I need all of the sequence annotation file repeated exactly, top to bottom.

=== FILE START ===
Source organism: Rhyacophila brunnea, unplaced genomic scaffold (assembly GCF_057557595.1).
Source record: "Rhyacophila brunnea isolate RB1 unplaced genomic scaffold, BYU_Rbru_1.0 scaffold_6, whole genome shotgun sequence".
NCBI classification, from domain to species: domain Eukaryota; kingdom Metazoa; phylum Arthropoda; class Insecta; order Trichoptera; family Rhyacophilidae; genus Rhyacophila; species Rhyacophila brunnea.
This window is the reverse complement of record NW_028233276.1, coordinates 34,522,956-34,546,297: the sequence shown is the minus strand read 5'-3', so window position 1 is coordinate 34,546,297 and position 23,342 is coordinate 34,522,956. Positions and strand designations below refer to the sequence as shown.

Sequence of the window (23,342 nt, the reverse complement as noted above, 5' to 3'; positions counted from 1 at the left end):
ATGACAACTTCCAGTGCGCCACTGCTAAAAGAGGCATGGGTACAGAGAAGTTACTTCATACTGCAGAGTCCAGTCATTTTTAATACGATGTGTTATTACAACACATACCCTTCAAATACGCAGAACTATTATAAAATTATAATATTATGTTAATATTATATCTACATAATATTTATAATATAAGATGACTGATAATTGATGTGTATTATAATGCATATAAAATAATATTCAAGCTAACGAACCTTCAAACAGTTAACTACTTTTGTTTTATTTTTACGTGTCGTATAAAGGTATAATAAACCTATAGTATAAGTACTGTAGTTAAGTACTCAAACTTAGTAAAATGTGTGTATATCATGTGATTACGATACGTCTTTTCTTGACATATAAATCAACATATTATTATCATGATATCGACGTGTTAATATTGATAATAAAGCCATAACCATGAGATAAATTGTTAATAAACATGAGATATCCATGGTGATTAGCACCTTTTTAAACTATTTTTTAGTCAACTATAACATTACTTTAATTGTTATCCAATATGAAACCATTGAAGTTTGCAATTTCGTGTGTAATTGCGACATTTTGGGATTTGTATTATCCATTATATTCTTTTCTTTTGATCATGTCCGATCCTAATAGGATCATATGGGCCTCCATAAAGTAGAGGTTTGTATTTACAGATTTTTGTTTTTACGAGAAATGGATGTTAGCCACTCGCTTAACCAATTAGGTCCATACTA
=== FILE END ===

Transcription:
Source organism: Rhyacophila brunnea, unplaced genomic scaffold (assembly GCF_057557595.1).
Source record: "Rhyacophila brunnea isolate RB1 unplaced genomic scaffold, BYU_Rbru_1.0 scaffold_6, whole genome shotgun sequence".
NCBI classification, from domain to species: domain Eukaryota; kingdom Metazoa; phylum Arthropoda; class Insecta; order Trichoptera; family Rhyacophilidae; genus Rhyacophila; species Rhyacophila brunnea.
This window is the reverse complement of record NW_028233276.1, coordinates 34,522,956-34,546,297: the sequence shown is the minus strand read 5'-3', so window position 1 is coordinate 34,546,297 and position 23,342 is coordinate 34,522,956. Positions and strand designations below refer to the sequence as shown.

Sequence of the window (23,342 nt, the reverse complement as noted above, 5' to 3'; positions counted from 1 at the left end):
ATGACAACTTCCAGTGCGCCACTGCTAAAAGAGGCATGGGTACAGAGAAGTTACTTCATACTGCAGAGTCCAGTCATTTTTAATACGATGTGTTATTACAACACATACCCTTCAAATACGCAGAACTATTATAAAATTATAATATTATGTTAATATTATATCTACATAATATTTATAATATAAGATGACTGATAATTGATGTGTATTATAATGCATATAAAATAATATTCAAGCTAACGAACCTTCAAACAGTTAACTACTTTTGTTTTATTTTTACGTGTCGTATAAAGGTATAATAAACCTATAGTATAAGTACTGTAGTTAAGTACTCAAACTTAGTAAAATGTGTGTATATCATGTGATTACGATACGTCTTTTCTTGACATATAAATCAACATATTATTATCATGATATCGACGTGTTAATATTGATAATAAAGCCATAACCATGAGATAAATTGTTAATAAACATGAGATATCCATGGTGATTAGCACCTTTTTAAACTATTTTTTAGTCAACTATAACATTACTTTAATTGTTATCCAATATGAAACCATTGAAGTTTGCAATTTCGTGTGTAATTGCGACATTTTGGGATTTGTATTATCCATTATATTCTTTTCTTTTGATCATGTCCGATCCTAATAGGATCATATGGGCCTCCATAAAGTAGAGGTTTGTATTTACAGATTTTTGTTTTTACGAGAAATGGATGTTAGCCACTCGCTTAACCAATTAGGTCCATACTA